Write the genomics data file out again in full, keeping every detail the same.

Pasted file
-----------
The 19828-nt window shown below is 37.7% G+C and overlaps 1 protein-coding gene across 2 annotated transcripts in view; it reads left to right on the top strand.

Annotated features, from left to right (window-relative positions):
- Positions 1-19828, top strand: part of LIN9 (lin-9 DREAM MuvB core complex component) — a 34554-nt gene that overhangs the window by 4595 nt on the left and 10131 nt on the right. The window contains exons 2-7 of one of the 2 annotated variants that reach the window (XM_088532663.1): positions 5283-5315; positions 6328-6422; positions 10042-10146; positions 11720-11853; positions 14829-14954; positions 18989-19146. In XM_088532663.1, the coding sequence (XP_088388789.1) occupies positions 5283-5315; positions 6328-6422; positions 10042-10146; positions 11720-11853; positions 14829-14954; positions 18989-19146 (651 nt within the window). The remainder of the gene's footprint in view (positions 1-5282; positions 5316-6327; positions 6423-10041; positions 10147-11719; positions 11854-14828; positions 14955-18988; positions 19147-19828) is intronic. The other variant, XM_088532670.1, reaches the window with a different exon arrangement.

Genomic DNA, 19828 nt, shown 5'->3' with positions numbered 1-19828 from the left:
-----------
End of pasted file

The 19828-nt window shown below is 37.7% G+C and overlaps 1 protein-coding gene across 2 annotated transcripts in view; it reads left to right on the top strand.

Annotated features, from left to right (window-relative positions):
- Positions 1-19828, top strand: part of LIN9 (lin-9 DREAM MuvB core complex component) — a 34554-nt gene that overhangs the window by 4595 nt on the left and 10131 nt on the right. The window contains exons 2-7 of one of the 2 annotated variants that reach the window (XM_088532663.1): positions 5283-5315; positions 6328-6422; positions 10042-10146; positions 11720-11853; positions 14829-14954; positions 18989-19146. In XM_088532663.1, the coding sequence (XP_088388789.1) occupies positions 5283-5315; positions 6328-6422; positions 10042-10146; positions 11720-11853; positions 14829-14954; positions 18989-19146 (651 nt within the window). The remainder of the gene's footprint in view (positions 1-5282; positions 5316-6327; positions 6423-10041; positions 10147-11719; positions 11854-14828; positions 14955-18988; positions 19147-19828) is intronic. The other variant, XM_088532670.1, reaches the window with a different exon arrangement.

Genomic DNA, 19828 nt, shown 5'->3' with positions numbered 1-19828 from the left: